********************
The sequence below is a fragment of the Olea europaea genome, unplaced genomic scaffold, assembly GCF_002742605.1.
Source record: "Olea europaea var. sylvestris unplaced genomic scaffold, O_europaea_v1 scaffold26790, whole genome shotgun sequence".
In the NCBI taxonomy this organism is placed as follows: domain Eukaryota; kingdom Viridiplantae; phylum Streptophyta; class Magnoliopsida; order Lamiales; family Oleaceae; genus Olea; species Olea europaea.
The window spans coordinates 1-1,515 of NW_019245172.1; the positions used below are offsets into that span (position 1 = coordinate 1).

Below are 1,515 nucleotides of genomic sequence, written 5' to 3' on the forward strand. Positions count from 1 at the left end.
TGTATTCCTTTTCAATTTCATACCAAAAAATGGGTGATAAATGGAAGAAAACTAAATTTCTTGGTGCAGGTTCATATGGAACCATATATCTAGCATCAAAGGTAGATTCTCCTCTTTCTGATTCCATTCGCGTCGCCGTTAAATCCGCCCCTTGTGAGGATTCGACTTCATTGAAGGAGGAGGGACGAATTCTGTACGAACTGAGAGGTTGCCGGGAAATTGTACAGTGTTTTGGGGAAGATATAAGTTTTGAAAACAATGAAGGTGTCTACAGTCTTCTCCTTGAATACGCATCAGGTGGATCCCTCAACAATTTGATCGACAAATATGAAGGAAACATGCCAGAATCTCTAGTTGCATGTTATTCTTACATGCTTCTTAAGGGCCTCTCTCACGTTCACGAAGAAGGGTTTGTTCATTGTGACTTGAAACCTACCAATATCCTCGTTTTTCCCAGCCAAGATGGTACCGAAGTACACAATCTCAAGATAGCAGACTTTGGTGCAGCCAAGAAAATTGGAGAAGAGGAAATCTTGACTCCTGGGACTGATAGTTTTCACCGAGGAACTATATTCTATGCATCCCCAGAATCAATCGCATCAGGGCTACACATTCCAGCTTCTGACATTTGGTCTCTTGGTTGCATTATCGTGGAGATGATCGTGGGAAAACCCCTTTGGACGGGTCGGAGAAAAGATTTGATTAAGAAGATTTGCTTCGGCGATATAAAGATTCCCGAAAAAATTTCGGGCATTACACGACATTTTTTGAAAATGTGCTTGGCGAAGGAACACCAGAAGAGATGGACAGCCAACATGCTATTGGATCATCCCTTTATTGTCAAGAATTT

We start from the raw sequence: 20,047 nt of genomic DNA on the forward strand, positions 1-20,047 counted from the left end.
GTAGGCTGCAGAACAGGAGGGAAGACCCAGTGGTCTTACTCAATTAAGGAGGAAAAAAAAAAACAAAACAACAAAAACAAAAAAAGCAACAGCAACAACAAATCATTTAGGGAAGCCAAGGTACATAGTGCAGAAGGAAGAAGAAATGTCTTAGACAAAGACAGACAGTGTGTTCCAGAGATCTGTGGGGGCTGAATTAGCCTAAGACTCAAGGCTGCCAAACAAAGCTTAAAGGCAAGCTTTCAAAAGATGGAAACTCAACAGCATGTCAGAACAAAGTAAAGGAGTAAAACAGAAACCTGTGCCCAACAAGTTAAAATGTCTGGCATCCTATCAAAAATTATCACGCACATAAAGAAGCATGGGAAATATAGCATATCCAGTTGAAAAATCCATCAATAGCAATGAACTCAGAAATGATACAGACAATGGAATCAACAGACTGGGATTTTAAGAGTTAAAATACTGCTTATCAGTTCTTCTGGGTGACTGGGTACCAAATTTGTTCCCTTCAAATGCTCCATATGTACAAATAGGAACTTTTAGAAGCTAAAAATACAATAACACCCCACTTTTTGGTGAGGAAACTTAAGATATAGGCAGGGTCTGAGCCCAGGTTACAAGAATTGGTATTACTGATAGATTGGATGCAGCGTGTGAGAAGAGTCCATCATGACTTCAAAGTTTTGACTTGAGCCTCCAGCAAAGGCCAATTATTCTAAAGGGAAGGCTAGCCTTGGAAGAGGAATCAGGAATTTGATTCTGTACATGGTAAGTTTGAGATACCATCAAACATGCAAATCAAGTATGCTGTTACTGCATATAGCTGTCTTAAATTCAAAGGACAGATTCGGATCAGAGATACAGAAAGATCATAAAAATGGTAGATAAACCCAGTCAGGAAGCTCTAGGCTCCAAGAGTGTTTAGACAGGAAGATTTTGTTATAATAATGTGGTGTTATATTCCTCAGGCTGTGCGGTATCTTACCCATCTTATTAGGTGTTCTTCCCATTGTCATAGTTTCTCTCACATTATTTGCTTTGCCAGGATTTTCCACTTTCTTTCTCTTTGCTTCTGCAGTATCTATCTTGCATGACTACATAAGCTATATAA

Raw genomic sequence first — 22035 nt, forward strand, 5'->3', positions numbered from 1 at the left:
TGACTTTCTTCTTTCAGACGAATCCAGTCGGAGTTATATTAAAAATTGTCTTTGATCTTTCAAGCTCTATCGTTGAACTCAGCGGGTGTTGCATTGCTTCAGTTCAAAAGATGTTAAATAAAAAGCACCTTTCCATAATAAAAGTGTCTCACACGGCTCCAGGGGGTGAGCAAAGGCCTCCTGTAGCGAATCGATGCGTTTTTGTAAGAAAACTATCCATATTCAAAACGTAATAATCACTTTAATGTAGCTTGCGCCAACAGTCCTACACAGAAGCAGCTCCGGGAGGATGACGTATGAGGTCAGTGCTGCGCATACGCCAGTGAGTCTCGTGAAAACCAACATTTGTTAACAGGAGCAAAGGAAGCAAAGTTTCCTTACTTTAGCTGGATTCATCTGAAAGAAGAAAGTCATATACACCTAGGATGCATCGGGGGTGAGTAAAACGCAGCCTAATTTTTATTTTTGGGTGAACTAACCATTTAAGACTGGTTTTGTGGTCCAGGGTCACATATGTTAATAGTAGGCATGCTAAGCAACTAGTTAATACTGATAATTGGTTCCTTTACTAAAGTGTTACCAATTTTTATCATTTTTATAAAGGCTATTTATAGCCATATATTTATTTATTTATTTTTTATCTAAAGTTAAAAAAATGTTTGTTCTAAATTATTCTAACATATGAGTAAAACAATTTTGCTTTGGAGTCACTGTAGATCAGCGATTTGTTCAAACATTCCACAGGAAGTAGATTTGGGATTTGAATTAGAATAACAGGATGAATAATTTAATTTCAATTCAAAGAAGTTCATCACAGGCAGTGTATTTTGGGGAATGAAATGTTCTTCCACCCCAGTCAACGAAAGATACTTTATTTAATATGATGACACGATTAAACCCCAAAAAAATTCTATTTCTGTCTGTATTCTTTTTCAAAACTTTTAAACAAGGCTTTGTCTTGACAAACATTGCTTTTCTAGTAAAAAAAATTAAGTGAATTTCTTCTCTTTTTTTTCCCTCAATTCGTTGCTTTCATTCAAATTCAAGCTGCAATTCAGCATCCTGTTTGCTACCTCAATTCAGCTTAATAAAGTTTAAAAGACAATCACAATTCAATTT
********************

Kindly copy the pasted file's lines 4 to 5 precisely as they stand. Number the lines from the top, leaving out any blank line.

The window spans coordinates 1-1,515 of NW_019245172.1; the positions used below are offsets into that span (position 1 = coordinate 1).

Below are 1,515 nucleotides of genomic sequence, written 5' to 3' on the forward strand. Positions count from 1 at the left end.